Authors A - Z
Titles A - Z
Roots & Branches Series
Lynda Schor’s stories are as dazzling as her readers have come to expect. To label them ‘black humor’ or describe them as ‘irreverent’ would be putting it mildly, and there is nothing mild about Schor’s take on the way we live now—our marriages, sex lives, obsessions and rites of passage. She is a master of satire, full of invention and wit, yet beneath the hilarious goings-on in her work runs a deep vein of melancholy.
—Lynne Sharon Schwartz,
author of Leaving Brooklyn, and Referred Pain
Hilarious, touching, and bitingly wicked. Popular culture, from Tarzan movies to couples counseling, from fitness gurus to Columbine-like massacres, are fodder for Schor’s keyboard. The mix works, showcasing a writer who is smart, sassy and bold.
—Eleanor J. Bader, Lilith
As much as this collection proposes compelling politics, The Body Parts Shop is first and foremost a collection of stories—narratives—and good ones at that. Schor’s fiction glows with innovation. She does not shy away from frank sexual descriptions or biting satire.
—Nathan Leslie, The Pedestal Magazine
Lynda Schor’s most recent collection of short stories, The Body Parts Shop, is filled with dazzling observations and witty prose. In her best stories, Schor combines an off-the-wall sensibility with sharp prose, creating quirky and insightful tales.
—Alex Starace, Rain Taxi
These stories are calculated assaults on much that we hold dear. This gives them enhanced value. Malice as an artistic tool cannot be ignored, it can—as in this collection of freewheeling stories—be enjoyed. Highly recommended.
—Bob Williams, The Compulsive Reader
The Body Parts Shop is complex, sometimes as plain as the nose on your face, sometimes wild enough to make your hair stand on end.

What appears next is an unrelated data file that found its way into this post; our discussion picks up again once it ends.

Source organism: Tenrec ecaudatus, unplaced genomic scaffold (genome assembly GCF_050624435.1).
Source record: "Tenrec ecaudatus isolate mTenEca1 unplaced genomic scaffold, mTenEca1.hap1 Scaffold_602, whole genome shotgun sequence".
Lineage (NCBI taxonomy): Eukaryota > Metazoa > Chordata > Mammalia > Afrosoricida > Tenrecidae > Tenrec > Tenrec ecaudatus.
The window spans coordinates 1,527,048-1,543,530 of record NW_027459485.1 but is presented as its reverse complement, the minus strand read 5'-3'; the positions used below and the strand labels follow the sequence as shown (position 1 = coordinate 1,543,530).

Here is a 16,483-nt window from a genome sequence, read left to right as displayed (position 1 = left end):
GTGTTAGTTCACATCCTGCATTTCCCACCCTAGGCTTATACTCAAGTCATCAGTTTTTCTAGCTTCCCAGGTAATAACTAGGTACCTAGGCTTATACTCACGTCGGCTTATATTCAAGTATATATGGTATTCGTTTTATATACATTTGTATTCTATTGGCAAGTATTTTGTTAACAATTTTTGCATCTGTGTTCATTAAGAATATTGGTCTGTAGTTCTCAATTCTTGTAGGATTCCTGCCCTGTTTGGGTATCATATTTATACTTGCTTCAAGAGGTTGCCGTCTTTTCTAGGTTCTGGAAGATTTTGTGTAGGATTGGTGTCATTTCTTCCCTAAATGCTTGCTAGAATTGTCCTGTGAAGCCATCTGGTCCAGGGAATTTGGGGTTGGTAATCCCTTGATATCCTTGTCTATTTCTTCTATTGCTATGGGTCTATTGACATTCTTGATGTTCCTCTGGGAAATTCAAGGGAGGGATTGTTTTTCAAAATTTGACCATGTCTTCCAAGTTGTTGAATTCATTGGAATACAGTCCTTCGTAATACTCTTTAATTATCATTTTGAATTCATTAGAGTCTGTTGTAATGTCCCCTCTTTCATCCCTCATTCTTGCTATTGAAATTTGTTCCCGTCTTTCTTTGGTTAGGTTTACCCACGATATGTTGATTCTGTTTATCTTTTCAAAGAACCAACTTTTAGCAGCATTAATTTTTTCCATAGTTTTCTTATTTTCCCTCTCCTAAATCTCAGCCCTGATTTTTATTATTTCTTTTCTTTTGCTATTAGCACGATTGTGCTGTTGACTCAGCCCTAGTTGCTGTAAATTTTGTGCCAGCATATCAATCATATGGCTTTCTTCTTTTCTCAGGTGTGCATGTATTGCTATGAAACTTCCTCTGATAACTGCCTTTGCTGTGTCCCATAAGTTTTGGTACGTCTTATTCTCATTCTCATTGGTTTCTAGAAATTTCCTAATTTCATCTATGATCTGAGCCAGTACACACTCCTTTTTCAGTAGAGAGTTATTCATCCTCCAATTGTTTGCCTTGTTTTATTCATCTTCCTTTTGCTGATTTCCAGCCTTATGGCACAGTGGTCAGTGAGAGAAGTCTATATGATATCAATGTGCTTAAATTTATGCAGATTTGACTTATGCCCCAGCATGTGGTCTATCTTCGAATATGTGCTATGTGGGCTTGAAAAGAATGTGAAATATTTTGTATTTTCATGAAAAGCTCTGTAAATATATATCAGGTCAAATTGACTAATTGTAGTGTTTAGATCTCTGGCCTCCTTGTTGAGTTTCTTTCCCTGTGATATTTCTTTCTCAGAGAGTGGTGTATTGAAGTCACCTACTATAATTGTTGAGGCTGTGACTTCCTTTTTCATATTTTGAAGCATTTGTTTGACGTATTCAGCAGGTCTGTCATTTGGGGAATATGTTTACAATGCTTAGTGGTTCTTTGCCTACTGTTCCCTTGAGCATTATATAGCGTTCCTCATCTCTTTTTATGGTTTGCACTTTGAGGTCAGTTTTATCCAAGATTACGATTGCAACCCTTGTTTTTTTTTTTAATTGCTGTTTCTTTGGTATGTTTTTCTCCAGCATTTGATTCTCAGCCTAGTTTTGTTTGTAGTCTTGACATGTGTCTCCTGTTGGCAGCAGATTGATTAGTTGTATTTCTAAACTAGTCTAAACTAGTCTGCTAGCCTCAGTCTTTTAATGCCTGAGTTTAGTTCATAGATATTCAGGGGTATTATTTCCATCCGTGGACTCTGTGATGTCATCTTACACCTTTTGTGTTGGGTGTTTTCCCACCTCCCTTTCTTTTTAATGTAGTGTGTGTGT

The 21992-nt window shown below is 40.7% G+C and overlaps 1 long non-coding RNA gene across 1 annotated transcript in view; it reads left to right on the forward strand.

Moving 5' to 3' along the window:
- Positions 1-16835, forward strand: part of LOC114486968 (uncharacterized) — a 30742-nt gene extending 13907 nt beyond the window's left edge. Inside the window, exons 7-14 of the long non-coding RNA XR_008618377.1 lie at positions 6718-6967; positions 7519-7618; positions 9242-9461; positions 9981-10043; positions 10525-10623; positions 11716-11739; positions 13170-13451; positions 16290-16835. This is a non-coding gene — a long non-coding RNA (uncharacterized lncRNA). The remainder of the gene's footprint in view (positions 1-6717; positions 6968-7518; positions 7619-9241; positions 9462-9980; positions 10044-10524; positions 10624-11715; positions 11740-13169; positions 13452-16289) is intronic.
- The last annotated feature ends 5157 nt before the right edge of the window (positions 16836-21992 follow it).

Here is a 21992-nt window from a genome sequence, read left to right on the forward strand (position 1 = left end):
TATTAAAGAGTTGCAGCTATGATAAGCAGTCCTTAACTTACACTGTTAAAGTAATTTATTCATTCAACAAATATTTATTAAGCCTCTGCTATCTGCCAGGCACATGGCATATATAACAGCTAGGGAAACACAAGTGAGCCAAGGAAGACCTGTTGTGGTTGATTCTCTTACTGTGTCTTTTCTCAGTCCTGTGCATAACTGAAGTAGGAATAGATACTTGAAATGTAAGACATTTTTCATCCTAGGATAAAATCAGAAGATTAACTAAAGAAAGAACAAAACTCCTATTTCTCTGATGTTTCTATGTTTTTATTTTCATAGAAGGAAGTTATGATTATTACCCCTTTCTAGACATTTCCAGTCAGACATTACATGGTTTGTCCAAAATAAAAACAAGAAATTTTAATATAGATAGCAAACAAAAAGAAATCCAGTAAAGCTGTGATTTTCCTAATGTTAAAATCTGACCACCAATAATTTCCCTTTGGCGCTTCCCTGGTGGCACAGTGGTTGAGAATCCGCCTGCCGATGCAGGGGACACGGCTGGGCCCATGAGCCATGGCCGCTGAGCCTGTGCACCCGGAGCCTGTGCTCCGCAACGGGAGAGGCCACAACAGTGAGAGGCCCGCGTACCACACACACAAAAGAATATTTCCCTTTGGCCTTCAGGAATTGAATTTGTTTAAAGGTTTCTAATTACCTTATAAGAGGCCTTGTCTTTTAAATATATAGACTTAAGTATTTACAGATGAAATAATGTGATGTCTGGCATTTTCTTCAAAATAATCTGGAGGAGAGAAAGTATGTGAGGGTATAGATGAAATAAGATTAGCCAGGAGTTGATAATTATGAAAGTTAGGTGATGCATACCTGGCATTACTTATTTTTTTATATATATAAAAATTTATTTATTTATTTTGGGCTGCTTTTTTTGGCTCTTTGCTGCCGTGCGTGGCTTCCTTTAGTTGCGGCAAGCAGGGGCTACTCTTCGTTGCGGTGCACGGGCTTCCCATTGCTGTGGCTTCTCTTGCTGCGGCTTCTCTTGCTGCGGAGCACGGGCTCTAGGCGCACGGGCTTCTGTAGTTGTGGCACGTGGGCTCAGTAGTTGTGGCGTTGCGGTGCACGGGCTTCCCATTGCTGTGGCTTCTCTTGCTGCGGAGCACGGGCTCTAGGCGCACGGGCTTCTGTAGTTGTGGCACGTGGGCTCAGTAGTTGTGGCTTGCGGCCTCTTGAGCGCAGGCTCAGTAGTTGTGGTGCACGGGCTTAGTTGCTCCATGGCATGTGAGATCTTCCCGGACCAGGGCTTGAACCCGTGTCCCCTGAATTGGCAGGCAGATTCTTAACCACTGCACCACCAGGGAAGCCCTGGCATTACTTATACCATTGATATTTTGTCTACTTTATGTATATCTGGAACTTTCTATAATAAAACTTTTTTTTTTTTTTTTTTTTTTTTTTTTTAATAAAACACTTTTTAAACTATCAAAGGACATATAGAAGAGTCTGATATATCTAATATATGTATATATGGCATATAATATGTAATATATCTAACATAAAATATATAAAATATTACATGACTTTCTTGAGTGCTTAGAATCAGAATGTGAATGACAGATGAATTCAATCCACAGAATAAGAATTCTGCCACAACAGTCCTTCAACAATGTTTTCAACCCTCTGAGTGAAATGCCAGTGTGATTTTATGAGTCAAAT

—Kristin Thiel, American Book Review
I grew up devouring Lynda Schor’s stories in my teenage bedroom, hungry for life lessons on sex, love and other painfully delicious subjects. The Body Parts Shop continues her fine tradition, providing a hilarious user’s manual for American society by taking us behind the scenes of the staples of our TV culture. Whether it is school shootings, chimp actors, Barbie conventions, or hair replacement infomercials, Schor flips over the dark underbelly of America, exposing humorous—and often sexy—details that might have passed other, less gifted writers by. A great read.
author of The Pecking Order, and Honkey
Savagely insightful, often hilarious, always beautifully crafted stories in this collection.
—Marjorie Lipsyte, New Directions for Women
Stories about life, liberty and the pursuit of sexual happiness. Ms. Schor’s fiction is literate, often witty and full of perceptive looks at relationships and the like. The characters are fun, and the author’s vision is that of a feminist with a grand awareness of the realities of males and females being at odds with each other. Recommended.
—Michael Calleri, Courier Express
Her characters seek to gratify their insatiable appetites—for sex, for food, for power over one another—with singleminded and often brutal zeal. Though she sometimes falls prey to the excesses of unbridled imagination, she skillfully combines genuine eroticism with didactic complexity in a consistently witty and refreshing way.